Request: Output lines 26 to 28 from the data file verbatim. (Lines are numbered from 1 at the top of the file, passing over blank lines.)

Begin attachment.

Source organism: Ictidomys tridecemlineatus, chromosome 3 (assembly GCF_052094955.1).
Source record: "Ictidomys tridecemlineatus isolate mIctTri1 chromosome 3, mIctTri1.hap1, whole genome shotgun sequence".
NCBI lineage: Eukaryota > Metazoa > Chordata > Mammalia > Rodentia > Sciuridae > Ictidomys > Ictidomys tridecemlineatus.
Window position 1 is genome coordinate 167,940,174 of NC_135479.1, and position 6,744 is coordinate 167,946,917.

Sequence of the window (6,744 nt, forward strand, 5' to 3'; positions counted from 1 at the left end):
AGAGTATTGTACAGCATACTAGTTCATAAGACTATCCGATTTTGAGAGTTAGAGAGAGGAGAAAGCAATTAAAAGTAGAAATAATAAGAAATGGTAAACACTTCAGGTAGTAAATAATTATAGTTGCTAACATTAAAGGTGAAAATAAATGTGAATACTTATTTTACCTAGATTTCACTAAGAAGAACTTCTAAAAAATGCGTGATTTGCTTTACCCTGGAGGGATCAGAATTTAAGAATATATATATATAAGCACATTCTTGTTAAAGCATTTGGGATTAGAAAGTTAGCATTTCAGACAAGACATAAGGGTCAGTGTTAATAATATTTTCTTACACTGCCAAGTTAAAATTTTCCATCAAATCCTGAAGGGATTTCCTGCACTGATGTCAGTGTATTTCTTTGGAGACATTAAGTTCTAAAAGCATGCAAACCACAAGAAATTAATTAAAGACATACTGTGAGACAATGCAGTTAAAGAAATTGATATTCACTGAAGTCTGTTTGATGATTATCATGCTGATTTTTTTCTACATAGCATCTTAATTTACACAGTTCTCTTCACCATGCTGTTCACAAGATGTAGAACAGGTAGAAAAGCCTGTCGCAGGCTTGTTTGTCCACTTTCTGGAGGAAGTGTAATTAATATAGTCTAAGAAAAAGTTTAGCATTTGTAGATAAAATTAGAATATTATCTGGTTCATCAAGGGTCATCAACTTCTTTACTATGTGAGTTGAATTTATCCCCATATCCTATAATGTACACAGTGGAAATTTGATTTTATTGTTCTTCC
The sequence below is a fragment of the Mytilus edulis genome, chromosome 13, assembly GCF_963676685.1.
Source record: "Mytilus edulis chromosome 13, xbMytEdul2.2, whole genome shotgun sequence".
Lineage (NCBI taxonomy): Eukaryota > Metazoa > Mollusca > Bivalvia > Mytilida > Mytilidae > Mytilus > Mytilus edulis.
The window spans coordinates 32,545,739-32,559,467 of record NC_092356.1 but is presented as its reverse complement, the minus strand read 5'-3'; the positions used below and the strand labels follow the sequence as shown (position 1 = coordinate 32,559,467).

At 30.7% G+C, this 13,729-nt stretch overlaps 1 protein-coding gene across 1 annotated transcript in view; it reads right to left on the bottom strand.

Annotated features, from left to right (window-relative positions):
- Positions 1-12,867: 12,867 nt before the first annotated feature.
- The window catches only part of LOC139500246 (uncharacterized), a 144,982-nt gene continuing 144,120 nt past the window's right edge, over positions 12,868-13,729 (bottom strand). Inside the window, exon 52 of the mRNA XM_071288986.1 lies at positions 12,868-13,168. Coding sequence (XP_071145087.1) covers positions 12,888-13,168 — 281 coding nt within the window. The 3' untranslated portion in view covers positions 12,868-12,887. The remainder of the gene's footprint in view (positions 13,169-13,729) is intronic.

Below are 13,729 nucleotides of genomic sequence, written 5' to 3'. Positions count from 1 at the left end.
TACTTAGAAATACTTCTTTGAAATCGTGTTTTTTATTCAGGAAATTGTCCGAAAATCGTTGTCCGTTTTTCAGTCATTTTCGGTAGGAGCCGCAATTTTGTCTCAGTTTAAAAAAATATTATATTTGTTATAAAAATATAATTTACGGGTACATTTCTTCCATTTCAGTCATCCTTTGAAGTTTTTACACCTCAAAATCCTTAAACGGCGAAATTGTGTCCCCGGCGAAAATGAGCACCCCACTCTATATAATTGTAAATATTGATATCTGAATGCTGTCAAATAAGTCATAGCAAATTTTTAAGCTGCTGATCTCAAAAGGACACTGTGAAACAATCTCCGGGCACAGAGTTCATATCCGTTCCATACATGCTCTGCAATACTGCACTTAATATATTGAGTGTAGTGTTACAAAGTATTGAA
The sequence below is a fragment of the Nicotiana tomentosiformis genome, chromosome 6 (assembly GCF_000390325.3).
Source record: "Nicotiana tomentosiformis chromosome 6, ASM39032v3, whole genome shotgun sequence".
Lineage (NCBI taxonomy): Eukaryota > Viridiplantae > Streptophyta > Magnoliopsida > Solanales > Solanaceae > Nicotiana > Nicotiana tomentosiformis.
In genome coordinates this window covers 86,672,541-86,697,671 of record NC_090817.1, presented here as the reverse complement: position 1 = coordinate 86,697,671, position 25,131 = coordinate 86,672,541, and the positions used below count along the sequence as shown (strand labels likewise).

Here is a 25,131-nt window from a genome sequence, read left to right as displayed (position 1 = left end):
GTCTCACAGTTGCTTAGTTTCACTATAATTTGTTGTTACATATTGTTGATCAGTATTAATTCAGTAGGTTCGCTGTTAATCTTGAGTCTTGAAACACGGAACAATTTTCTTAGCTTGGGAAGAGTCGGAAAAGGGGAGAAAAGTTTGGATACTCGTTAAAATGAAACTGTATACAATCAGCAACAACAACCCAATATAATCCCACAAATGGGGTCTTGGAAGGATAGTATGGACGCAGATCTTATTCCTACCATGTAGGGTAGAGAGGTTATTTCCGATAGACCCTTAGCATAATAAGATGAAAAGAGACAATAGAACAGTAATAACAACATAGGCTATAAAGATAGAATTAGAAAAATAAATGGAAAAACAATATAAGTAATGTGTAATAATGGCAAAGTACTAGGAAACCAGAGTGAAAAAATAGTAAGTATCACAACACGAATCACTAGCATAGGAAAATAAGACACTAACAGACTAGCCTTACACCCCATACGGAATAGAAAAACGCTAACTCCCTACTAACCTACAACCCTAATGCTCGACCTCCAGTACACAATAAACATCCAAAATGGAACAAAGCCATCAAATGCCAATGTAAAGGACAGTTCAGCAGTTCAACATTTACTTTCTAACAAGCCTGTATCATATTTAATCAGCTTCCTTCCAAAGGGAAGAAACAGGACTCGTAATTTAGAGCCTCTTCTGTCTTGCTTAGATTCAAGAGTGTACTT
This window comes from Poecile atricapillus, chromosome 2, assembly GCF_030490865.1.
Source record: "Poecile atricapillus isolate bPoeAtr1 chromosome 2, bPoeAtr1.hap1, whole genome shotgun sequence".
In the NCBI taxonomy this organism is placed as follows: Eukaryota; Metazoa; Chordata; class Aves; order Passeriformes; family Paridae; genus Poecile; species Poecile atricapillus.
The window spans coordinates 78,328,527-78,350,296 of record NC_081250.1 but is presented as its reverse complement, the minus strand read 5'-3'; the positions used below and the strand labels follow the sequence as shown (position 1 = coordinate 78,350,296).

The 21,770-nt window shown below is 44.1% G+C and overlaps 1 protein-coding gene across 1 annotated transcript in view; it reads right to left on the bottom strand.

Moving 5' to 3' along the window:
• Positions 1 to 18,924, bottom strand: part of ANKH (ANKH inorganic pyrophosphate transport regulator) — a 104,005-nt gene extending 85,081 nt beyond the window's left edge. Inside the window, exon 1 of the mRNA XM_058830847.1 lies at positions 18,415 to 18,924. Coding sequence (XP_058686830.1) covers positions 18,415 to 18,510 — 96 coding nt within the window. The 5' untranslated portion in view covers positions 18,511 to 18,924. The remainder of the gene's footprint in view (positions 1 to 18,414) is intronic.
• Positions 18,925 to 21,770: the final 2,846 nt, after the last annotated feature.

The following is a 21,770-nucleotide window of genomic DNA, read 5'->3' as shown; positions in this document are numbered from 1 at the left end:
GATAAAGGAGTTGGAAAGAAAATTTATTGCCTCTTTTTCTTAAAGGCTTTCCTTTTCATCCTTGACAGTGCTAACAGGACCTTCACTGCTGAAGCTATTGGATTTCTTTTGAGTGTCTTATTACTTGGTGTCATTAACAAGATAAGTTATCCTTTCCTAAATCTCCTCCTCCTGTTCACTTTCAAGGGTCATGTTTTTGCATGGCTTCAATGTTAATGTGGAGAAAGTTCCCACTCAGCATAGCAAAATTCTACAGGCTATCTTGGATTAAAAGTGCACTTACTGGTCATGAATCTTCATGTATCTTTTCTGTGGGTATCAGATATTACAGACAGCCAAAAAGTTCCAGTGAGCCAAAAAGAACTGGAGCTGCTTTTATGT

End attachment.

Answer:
The window spans coordinates 78,328,527-78,350,296 of record NC_081250.1 but is presented as its reverse complement, the minus strand read 5'-3'; the positions used below and the strand labels follow the sequence as shown (position 1 = coordinate 78,350,296).

The 21,770-nt window shown below is 44.1% G+C and overlaps 1 protein-coding gene across 1 annotated transcript in view; it reads right to left on the bottom strand.

Moving 5' to 3' along the window: